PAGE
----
Use this option to change the element visually. You can edit the dimensions, colors, fonts, spacing of the element, etc. You can enter the colors manually (using the hex or RGB color format) or use the color picker. When changing the font, make sure it is loaded onto the website. And finally, the sizes need a number and a unit (for example 43px or 12em). The format you should use is indicated in the fields as a placeholder.

This modification type also allows you to change an image on the website and a link's URL address. In order to do that, you have to first select an image or a link.

If you are advanced, you can switch to the Code tab and modify the HTML of the selected element. You can use Jinja here to personalize the content for the user.


This will open a menu with your web layers and HTML blocks saved in the Asset Manager. In both cases, you can either pick an already existing template or create a new one using the code editor.

See the next section to learn how to go about placing the HTML block on the website.

  • Weblayer: Weblayers are campaigns that are shown on the specified pages of your website to a specified audience. They are executed using HTML/CSS/Javascript. You can use them to show a message to the customer or prompt them to action. Use any Weblayer from your project and display it using Experiments.
  • Block: Use any existing block from your project. You can tweak its parameters.
  • HTML: Write your own custom HTML and use Jinja to personalize it.


Moving an element has two parts. Before selecting an anchor point on the website, you need to select whether you want to place your currently selected element before or after that anchor point. You can also put it inside that anchor point as the first or last child.

Before and after are self-explanatory and also the most-used options — the new content will be placed right before or after the selected element. Using these two options places the new content outside the selected anchor element which means that the new content will not inherit the style of the selected element. If you put the element inside as the first or last child, it will inherit the style of the anchor element. See the screenshot below.

In a non-programming vocabulary, the first-child matches the first element of a series of tags. Last-child works absolutely identical as first-child, but it selects the last element in the list.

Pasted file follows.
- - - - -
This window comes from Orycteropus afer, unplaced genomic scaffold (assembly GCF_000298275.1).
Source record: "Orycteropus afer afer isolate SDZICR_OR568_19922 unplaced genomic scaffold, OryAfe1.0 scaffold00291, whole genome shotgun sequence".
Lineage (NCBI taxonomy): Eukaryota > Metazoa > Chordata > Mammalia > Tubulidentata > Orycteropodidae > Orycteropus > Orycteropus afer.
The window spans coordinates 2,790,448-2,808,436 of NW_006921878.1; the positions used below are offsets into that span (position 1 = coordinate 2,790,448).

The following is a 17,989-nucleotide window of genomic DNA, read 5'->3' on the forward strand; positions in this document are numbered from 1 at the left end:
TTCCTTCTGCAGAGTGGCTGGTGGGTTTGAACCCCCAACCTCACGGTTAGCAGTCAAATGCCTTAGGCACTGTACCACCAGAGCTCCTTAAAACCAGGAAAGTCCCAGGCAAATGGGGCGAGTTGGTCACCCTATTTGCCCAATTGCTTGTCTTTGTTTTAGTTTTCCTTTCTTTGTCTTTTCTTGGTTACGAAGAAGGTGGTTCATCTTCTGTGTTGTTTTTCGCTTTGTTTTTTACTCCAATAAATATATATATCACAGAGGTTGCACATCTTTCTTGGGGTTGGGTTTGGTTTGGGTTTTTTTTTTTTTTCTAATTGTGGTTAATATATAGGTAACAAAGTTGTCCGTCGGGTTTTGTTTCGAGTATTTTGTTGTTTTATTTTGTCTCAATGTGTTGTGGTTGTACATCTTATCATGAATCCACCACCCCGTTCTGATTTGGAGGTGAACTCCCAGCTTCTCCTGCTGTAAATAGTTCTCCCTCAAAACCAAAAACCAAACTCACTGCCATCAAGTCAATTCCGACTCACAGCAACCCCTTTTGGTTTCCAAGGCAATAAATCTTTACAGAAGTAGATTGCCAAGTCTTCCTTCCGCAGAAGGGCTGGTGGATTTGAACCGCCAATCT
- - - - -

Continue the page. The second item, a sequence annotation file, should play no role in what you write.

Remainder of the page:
Next, click on the target button and then select the element which you want to use as the anchor point for these settings.


You can delete the selected element completely. After clicking this button, you can also choose whether you want to leave blank space instead of this element or not.

Run script (advanced - requires the usage of Javascript)

This modification can be used to run your custom code for the selected element (or elements). You can choose to run your code at different points of time — either immediately when the page loads or once for each selected element.

Execute options are:

  • immediately even before the page content is loaded: You code will run immediately once the customer opens the page and the browser starts loading the content. Note that the page content may not yet be fully loaded.
  • once for each matched element: Your code will run once for each element selected for this modification. You can get a reference to the element using this.element (see below). Note that the code may run multiple times based on the number of selected elements. Make sure to account for it in the code.
  • on document ready with all matched elements: Your code will run once with all matched elements when the page fully loads. You can access the elements using this.elements (see below).

Function "remove"
You might want to use the function remove when operating "Run Script". This serves as a powerful clean up when reverting your changes.

return {
        remove: function() {
                            // your revert/undo code

You can use the special this keyword in the code to access data provided by Exponea. The data is described in the table below.

Provided data in this - in the table below you might find all our data and their characteristics



this.data and this.params

It contains data about the experiment. You can use either variable but we recommend using this.params because it is more readable in the code.


The ID of the current experiment.


The name of the current experiment.


The AB test variant that is currently shown to the user.


The name of the AB test variant that is currently shown to the user.


Reference to the selected HTML element. If multiple elements are selected, only the first one is provided here. Great to use with code that is run once for each matched element.


(Notice the plural form.) An array of references to all selected HTML elements.


This is either true when previewing the experiment in the visual editor or false when running the experiment in production.


Reference to the Exponea SDK. You can use it, for example, to track events using this.sdk.track('event_name').


The CSS selector (string) that was used to select the elements.

Select parent / child / similar element

Change your current selection to the parent or child of the currently selected element. You have to understand a little bit of HTML and its structure to use this effectively. Selecting a parent element means going one level up within the website structure. Each element can also contain multiple children and you can select one of them to move down within the website structure.

Saving your work

Confirm your changes by clicking on the Save button in the top menu. You will return back to Exponea where you can edit additional settings of the Experiment and set up AB testing.


Do not just close the browser tab when you click on the Save button. Instead, wait until you are redirected to the Exponea app and until it fully loads. You should see a confirmation message Success! Your experiment was successfully saved.

Design (AB test settings)

In the Design tab, you can create multiple variants of the Experiment and set up the AB testing. You can also change the preview page URL, change the variant names, and even duplicate them.